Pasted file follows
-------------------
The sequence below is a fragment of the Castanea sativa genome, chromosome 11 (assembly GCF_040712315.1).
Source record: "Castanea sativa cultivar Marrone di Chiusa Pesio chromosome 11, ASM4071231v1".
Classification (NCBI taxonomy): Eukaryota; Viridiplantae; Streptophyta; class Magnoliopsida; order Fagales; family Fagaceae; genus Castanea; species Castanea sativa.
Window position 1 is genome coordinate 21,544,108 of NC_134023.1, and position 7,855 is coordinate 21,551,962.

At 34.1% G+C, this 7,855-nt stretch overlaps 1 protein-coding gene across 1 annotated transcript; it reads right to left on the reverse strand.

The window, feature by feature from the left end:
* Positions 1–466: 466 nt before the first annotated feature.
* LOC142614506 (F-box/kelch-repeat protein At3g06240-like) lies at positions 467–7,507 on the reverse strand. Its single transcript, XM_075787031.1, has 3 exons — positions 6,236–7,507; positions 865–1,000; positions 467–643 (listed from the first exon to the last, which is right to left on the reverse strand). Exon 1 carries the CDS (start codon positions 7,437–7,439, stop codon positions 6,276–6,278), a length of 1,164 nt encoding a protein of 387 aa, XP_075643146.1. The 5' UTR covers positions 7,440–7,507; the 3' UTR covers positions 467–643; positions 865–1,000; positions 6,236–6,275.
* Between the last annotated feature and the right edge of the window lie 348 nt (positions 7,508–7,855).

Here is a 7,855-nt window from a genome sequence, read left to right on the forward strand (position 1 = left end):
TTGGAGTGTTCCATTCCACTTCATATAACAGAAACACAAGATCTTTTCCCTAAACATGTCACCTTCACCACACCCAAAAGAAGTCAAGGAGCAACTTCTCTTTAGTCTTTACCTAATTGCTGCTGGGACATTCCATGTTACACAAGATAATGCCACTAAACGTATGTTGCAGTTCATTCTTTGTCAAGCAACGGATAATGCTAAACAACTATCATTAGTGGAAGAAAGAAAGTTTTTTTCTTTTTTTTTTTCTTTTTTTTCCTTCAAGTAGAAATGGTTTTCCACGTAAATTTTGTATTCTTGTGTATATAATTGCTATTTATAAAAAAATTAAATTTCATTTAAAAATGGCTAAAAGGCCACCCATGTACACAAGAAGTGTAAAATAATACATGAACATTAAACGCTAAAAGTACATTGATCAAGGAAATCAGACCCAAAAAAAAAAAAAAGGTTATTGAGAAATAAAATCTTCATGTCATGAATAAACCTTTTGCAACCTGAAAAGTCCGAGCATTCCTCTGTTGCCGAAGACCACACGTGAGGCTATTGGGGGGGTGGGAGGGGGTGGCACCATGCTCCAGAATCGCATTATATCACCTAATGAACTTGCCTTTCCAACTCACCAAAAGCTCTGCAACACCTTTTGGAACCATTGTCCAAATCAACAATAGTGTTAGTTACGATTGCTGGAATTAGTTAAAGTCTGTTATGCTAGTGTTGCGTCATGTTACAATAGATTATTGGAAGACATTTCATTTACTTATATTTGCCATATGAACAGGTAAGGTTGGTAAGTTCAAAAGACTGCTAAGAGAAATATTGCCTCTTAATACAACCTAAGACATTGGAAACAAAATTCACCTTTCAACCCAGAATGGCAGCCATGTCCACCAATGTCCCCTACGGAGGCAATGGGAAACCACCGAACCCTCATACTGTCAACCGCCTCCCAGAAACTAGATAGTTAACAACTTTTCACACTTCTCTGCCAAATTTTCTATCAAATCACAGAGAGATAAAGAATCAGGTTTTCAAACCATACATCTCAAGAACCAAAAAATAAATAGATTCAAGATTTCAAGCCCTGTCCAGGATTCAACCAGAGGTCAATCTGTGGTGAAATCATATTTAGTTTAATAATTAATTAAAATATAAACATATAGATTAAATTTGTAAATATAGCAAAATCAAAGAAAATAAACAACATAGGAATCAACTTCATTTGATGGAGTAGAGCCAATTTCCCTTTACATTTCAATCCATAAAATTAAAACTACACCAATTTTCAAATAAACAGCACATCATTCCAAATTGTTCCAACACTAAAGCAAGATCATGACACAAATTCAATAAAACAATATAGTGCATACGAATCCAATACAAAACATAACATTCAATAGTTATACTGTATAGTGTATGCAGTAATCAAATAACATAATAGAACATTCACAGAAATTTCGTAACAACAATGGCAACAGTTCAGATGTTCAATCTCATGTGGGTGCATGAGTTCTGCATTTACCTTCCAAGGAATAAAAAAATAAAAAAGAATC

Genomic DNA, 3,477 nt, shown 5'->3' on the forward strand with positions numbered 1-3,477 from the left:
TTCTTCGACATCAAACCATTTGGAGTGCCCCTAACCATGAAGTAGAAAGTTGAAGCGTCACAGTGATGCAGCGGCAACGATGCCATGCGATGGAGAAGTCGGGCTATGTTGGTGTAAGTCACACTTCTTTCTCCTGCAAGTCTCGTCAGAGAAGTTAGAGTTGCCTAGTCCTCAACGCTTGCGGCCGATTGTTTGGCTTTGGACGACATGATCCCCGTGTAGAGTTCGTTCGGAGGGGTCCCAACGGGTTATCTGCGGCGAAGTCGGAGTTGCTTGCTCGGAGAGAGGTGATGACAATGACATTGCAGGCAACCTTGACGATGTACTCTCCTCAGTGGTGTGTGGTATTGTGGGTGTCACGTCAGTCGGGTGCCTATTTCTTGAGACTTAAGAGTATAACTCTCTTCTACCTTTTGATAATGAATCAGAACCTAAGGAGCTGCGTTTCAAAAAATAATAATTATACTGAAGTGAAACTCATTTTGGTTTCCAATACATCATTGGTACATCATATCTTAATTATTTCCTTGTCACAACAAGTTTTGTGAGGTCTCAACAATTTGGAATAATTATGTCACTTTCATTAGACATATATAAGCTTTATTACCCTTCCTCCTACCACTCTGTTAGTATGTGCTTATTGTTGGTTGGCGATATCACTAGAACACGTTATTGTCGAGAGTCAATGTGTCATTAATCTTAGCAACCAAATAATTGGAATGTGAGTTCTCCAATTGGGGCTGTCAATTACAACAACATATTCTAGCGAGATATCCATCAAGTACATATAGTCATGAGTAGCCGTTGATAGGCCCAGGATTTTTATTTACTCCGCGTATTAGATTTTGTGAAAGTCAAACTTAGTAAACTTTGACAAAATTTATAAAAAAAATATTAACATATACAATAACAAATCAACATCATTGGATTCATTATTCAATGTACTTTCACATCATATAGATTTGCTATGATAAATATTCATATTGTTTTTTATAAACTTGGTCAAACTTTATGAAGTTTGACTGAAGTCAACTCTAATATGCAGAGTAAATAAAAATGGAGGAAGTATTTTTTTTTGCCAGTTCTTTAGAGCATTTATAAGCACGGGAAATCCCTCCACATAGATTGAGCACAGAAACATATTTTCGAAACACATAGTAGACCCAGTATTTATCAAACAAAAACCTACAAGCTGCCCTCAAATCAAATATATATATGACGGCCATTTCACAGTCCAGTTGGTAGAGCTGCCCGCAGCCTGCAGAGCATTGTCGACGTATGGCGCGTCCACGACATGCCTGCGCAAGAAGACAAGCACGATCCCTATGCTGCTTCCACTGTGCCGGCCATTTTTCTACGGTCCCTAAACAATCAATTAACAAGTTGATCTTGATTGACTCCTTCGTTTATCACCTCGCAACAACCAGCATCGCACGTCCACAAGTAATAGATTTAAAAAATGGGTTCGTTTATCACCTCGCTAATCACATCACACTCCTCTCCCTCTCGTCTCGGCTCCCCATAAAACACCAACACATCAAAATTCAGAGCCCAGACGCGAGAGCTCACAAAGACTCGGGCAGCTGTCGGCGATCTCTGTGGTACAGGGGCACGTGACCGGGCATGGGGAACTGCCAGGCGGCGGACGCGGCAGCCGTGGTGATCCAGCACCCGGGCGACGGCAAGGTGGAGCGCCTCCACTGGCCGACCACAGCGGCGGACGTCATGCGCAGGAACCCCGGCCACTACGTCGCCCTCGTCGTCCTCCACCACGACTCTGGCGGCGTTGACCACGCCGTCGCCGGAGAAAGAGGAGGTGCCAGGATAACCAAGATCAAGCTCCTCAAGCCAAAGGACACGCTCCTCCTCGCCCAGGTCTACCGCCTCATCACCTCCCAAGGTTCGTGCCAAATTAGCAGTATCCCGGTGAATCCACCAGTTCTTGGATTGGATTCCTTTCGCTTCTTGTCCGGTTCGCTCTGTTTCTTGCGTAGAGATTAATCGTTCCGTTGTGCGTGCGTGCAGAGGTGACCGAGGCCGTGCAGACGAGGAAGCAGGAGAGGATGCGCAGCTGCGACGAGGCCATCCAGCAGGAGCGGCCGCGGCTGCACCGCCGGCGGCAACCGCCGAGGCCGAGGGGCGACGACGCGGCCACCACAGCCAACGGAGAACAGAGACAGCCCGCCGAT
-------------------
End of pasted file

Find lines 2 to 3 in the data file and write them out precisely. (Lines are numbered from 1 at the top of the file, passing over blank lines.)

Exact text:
Source record: "Castanea sativa cultivar Marrone di Chiusa Pesio chromosome 11, ASM4071231v1".
Classification (NCBI taxonomy): Eukaryota; Viridiplantae; Streptophyta; class Magnoliopsida; order Fagales; family Fagaceae; genus Castanea; species Castanea sativa.